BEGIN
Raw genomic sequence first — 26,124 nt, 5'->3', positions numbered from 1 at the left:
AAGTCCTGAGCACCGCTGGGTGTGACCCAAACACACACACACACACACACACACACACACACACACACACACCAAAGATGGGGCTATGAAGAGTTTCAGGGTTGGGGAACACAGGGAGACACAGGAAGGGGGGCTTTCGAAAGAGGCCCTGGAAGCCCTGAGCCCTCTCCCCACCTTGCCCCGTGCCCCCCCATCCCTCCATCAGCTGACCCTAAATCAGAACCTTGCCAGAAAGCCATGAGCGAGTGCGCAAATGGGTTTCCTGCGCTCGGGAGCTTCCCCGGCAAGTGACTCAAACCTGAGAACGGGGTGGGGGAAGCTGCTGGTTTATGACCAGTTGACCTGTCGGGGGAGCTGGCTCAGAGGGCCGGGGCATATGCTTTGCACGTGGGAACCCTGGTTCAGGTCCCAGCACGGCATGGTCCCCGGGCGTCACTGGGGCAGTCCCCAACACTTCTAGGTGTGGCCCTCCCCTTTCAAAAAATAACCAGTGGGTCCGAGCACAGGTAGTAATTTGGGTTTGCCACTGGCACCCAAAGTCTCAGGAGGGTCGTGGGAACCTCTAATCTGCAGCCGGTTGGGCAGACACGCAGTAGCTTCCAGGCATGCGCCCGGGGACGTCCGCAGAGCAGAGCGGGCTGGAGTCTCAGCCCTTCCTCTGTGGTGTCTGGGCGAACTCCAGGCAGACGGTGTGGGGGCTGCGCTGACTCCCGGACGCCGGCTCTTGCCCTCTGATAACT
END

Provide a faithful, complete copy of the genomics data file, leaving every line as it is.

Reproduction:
Raw genomic sequence first — 26,124 nt, 5'->3', positions numbered from 1 at the left:
AAGTCCTGAGCACCGCTGGGTGTGACCCAAACACACACACACACACACACACACACACACACACACACACACCAAAGATGGGGCTATGAAGAGTTTCAGGGTTGGGGAACACAGGGAGACACAGGAAGGGGGGCTTTCGAAAGAGGCCCTGGAAGCCCTGAGCCCTCTCCCCACCTTGCCCCGTGCCCCCCCATCCCTCCATCAGCTGACCCTAAATCAGAACCTTGCCAGAAAGCCATGAGCGAGTGCGCAAATGGGTTTCCTGCGCTCGGGAGCTTCCCCGGCAAGTGACTCAAACCTGAGAACGGGGTGGGGGAAGCTGCTGGTTTATGACCAGTTGACCTGTCGGGGGAGCTGGCTCAGAGGGCCGGGGCATATGCTTTGCACGTGGGAACCCTGGTTCAGGTCCCAGCACGGCATGGTCCCCGGGCGTCACTGGGGCAGTCCCCAACACTTCTAGGTGTGGCCCTCCCCTTTCAAAAAATAACCAGTGGGTCCGAGCACAGGTAGTAATTTGGGTTTGCCACTGGCACCCAAAGTCTCAGGAGGGTCGTGGGAACCTCTAATCTGCAGCCGGTTGGGCAGACACGCAGTAGCTTCCAGGCATGCGCCCGGGGACGTCCGCAGAGCAGAGCGGGCTGGAGTCTCAGCCCTTCCTCTGTGGTGTCTGGGCGAACTCCAGGCAGACGGTGTGGGGGCTGCGCTGACTCCCGGACGCCGGCTCTTGCCCTCTGATAACT